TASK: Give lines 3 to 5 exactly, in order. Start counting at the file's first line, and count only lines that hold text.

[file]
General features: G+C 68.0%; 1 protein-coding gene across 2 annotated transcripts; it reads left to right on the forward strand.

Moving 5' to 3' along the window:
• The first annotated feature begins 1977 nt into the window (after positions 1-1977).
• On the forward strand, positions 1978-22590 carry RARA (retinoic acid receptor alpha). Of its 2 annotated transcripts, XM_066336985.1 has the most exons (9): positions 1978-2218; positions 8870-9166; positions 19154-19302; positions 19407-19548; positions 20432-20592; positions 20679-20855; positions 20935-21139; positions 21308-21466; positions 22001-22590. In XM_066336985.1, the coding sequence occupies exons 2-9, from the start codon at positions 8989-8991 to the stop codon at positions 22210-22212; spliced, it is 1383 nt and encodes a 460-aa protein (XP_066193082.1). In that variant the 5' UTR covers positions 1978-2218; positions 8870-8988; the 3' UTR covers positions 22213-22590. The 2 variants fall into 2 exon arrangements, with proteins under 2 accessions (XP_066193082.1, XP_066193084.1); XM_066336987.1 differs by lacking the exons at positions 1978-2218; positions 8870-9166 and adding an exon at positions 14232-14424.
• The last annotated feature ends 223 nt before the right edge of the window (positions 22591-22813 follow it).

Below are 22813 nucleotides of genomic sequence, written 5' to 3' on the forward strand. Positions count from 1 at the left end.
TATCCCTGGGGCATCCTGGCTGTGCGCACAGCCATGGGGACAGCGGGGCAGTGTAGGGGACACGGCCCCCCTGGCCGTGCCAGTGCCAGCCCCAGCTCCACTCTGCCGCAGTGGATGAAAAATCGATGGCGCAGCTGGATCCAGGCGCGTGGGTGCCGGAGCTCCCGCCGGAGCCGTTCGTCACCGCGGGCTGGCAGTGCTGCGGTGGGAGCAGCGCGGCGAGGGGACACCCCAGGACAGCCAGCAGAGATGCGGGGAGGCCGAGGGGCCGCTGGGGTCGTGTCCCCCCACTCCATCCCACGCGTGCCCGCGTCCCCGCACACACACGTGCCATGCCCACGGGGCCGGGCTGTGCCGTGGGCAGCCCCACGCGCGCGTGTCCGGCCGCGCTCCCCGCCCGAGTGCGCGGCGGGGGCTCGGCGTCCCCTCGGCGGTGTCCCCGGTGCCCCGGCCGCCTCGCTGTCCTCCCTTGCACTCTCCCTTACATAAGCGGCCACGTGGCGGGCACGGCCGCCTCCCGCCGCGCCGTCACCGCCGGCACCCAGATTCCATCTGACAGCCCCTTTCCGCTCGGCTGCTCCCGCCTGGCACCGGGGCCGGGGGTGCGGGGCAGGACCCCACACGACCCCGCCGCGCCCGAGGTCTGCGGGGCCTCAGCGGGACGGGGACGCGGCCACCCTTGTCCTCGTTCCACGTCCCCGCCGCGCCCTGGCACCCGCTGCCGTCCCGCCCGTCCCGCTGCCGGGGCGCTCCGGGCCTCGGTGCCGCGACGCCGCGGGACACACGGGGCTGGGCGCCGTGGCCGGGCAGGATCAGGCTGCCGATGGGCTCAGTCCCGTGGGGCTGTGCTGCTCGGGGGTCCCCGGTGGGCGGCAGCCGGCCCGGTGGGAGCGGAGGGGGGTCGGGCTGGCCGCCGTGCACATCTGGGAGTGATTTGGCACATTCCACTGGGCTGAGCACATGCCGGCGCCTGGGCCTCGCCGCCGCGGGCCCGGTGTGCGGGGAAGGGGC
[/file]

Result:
• The first annotated feature begins 1977 nt into the window (after positions 1-1977).
• On the forward strand, positions 1978-22590 carry RARA (retinoic acid receptor alpha). Of its 2 annotated transcripts, XM_066336985.1 has the most exons (9): positions 1978-2218; positions 8870-9166; positions 19154-19302; positions 19407-19548; positions 20432-20592; positions 20679-20855; positions 20935-21139; positions 21308-21466; positions 22001-22590. In XM_066336985.1, the coding sequence occupies exons 2-9, from the start codon at positions 8989-8991 to the stop codon at positions 22210-22212; spliced, it is 1383 nt and encodes a 460-aa protein (XP_066193082.1). In that variant the 5' UTR covers positions 1978-2218; positions 8870-8988; the 3' UTR covers positions 22213-22590. The 2 variants fall into 2 exon arrangements, with proteins under 2 accessions (XP_066193082.1, XP_066193084.1); XM_066336987.1 differs by lacking the exons at positions 1978-2218; positions 8870-9166 and adding an exon at positions 14232-14424.
• The last annotated feature ends 223 nt before the right edge of the window (positions 22591-22813 follow it).